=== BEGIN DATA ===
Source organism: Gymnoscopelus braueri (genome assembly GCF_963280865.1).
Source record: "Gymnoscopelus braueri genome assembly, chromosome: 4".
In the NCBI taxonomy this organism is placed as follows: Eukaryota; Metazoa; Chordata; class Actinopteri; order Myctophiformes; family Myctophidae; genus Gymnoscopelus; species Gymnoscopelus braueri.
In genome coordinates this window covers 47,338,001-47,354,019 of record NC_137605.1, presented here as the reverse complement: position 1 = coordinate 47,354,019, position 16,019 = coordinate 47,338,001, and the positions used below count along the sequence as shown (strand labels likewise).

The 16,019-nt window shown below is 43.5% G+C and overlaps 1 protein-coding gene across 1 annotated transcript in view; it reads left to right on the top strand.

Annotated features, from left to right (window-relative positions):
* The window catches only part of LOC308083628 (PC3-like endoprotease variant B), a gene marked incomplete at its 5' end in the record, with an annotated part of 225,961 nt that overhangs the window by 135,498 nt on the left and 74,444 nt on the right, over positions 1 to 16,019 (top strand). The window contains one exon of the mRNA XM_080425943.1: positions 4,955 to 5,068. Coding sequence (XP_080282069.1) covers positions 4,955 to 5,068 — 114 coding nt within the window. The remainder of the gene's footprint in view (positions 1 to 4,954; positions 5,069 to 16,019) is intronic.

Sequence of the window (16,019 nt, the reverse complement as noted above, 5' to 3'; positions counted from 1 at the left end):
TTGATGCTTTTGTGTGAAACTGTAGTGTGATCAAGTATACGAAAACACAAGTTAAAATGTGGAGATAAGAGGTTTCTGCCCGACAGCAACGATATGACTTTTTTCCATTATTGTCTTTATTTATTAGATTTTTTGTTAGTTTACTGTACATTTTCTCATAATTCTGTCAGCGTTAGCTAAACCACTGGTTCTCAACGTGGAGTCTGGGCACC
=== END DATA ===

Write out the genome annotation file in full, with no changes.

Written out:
Source organism: Gymnoscopelus braueri (genome assembly GCF_963280865.1).
Source record: "Gymnoscopelus braueri genome assembly, chromosome: 4".
In the NCBI taxonomy this organism is placed as follows: Eukaryota; Metazoa; Chordata; class Actinopteri; order Myctophiformes; family Myctophidae; genus Gymnoscopelus; species Gymnoscopelus braueri.
In genome coordinates this window covers 47,338,001-47,354,019 of record NC_137605.1, presented here as the reverse complement: position 1 = coordinate 47,354,019, position 16,019 = coordinate 47,338,001, and the positions used below count along the sequence as shown (strand labels likewise).

The 16,019-nt window shown below is 43.5% G+C and overlaps 1 protein-coding gene across 1 annotated transcript in view; it reads left to right on the top strand.

Annotated features, from left to right (window-relative positions):
* The window catches only part of LOC308083628 (PC3-like endoprotease variant B), a gene marked incomplete at its 5' end in the record, with an annotated part of 225,961 nt that overhangs the window by 135,498 nt on the left and 74,444 nt on the right, over positions 1 to 16,019 (top strand). The window contains one exon of the mRNA XM_080425943.1: positions 4,955 to 5,068. Coding sequence (XP_080282069.1) covers positions 4,955 to 5,068 — 114 coding nt within the window. The remainder of the gene's footprint in view (positions 1 to 4,954; positions 5,069 to 16,019) is intronic.

Sequence of the window (16,019 nt, the reverse complement as noted above, 5' to 3'; positions counted from 1 at the left end):
TTGATGCTTTTGTGTGAAACTGTAGTGTGATCAAGTATACGAAAACACAAGTTAAAATGTGGAGATAAGAGGTTTCTGCCCGACAGCAACGATATGACTTTTTTCCATTATTGTCTTTATTTATTAGATTTTTTGTTAGTTTACTGTACATTTTCTCATAATTCTGTCAGCGTTAGCTAAACCACTGGTTCTCAACGTGGAGTCTGGGCACC